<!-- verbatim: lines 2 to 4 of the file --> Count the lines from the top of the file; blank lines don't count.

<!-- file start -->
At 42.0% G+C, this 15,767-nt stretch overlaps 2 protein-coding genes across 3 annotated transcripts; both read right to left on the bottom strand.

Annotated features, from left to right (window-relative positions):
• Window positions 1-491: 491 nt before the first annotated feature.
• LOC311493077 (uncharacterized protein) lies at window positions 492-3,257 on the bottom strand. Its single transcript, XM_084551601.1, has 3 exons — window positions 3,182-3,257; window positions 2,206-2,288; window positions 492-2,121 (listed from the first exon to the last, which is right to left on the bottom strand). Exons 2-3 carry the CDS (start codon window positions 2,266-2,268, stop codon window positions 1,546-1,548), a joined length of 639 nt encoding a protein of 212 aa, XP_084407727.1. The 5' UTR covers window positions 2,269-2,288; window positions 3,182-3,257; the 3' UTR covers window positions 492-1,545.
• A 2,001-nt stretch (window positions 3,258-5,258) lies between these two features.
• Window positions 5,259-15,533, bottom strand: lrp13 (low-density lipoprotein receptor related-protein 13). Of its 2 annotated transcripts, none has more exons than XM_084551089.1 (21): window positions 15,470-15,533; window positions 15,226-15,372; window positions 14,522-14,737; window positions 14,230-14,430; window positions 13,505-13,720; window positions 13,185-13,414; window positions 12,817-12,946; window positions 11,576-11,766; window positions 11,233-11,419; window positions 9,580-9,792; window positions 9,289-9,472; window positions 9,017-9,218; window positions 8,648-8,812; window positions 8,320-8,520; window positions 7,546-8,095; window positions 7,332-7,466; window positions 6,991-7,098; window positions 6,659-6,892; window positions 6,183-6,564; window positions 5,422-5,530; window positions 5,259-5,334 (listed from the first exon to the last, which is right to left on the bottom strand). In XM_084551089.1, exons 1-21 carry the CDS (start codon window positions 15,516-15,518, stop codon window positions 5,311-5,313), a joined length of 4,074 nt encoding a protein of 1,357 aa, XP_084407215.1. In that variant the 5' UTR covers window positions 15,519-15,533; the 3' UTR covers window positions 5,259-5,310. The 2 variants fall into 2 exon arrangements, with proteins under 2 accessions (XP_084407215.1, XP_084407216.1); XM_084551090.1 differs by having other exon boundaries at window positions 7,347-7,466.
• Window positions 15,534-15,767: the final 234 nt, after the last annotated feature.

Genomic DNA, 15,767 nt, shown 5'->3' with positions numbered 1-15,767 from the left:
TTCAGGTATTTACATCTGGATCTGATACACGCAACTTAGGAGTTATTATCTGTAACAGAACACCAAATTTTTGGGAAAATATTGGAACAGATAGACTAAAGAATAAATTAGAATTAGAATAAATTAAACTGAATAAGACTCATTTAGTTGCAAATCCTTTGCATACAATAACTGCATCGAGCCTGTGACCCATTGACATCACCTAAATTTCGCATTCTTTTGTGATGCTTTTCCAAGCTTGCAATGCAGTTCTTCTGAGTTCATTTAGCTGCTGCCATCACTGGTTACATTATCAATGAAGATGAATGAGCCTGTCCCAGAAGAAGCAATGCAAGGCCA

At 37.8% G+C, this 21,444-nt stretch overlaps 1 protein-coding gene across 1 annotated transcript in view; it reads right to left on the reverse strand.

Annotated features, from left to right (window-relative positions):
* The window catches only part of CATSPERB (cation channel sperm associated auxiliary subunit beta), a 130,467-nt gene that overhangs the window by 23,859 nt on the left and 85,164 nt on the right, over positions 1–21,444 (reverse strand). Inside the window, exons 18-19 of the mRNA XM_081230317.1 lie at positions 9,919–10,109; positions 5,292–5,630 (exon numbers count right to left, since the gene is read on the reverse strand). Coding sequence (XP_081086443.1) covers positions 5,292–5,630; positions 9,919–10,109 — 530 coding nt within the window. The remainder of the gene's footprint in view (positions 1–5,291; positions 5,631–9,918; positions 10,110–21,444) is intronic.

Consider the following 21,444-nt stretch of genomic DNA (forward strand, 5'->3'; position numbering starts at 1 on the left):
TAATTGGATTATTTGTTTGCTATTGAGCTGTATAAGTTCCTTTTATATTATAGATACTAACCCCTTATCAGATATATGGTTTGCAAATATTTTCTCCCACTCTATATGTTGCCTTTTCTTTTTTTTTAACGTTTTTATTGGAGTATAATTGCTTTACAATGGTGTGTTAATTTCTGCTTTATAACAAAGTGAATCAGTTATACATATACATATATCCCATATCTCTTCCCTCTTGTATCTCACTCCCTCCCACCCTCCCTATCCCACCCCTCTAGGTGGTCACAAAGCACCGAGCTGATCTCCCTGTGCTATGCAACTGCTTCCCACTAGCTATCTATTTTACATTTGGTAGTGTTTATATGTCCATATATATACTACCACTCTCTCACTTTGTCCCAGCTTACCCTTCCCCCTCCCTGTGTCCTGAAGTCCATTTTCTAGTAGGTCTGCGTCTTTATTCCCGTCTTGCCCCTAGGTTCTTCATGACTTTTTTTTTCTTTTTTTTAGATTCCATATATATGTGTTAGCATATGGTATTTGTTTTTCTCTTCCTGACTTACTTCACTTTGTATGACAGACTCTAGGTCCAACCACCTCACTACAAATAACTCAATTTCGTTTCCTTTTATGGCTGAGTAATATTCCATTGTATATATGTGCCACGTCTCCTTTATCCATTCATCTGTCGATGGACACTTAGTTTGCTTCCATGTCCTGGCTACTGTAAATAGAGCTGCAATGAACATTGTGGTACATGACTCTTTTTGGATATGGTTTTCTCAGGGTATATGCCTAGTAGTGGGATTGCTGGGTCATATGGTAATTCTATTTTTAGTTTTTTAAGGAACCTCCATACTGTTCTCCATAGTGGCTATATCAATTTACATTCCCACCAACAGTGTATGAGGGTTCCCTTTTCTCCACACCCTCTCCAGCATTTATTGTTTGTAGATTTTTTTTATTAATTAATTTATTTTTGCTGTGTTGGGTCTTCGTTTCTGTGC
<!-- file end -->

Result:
Annotated features, from left to right (window-relative positions):
• Window positions 1-491: 491 nt before the first annotated feature.
• LOC311493077 (uncharacterized protein) lies at window positions 492-3,257 on the bottom strand. Its single transcript, XM_084551601.1, has 3 exons — window positions 3,182-3,257; window positions 2,206-2,288; window positions 492-2,121 (listed from the first exon to the last, which is right to left on the bottom strand). Exons 2-3 carry the CDS (start codon window positions 2,266-2,268, stop codon window positions 1,546-1,548), a joined length of 639 nt encoding a protein of 212 aa, XP_084407727.1. The 5' UTR covers window positions 2,269-2,288; window positions 3,182-3,257; the 3' UTR covers window positions 492-1,545.